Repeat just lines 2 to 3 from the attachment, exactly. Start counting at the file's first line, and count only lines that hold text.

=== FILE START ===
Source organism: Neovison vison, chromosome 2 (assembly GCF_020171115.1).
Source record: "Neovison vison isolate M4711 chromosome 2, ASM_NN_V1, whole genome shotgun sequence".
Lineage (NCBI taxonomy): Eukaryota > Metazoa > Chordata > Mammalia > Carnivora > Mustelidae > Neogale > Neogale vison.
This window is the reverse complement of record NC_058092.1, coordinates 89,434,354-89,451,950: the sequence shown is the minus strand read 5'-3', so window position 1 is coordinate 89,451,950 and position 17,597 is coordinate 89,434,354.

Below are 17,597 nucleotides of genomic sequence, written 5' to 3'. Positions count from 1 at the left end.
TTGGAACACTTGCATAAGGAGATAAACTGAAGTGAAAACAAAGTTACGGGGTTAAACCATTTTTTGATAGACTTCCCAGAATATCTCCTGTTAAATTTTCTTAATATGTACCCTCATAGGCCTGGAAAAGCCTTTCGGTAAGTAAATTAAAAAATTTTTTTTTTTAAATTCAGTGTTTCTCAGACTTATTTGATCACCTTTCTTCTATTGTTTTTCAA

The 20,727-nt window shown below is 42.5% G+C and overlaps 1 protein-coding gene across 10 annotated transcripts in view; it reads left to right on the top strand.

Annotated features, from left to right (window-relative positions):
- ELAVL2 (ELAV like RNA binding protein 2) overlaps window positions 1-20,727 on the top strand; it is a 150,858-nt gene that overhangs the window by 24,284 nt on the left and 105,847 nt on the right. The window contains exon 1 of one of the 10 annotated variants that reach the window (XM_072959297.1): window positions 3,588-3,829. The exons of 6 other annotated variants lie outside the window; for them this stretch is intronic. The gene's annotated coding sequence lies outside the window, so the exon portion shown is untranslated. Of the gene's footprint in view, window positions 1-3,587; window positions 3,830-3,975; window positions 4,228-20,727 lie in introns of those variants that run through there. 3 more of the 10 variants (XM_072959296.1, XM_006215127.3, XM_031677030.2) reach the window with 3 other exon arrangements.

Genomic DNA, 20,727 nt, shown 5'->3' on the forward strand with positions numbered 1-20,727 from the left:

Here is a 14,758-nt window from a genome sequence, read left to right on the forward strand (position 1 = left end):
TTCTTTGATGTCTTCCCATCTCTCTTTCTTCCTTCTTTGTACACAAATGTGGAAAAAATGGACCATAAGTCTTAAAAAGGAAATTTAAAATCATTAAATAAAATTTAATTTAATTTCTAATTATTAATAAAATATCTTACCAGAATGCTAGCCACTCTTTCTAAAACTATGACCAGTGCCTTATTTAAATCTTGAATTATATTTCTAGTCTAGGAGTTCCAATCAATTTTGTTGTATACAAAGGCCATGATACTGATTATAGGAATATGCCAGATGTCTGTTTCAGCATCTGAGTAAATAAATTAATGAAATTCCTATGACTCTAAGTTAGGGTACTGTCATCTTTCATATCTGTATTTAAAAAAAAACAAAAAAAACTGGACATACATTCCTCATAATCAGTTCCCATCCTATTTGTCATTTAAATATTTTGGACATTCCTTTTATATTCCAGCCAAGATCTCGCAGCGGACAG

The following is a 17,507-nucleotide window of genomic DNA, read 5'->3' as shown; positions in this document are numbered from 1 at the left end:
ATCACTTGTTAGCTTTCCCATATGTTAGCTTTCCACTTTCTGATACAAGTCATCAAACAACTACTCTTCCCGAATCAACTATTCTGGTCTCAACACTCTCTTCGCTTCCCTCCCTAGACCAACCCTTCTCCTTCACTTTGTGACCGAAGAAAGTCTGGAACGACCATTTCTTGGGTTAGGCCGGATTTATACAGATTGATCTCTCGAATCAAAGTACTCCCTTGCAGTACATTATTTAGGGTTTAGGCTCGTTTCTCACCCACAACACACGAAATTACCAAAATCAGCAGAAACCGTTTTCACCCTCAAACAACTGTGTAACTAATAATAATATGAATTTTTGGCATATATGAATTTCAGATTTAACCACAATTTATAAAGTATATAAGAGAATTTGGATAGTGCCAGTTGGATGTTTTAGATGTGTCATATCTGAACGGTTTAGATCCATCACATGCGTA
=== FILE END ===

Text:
Source record: "Neovison vison isolate M4711 chromosome 2, ASM_NN_V1, whole genome shotgun sequence".
Lineage (NCBI taxonomy): Eukaryota > Metazoa > Chordata > Mammalia > Carnivora > Mustelidae > Neogale > Neogale vison.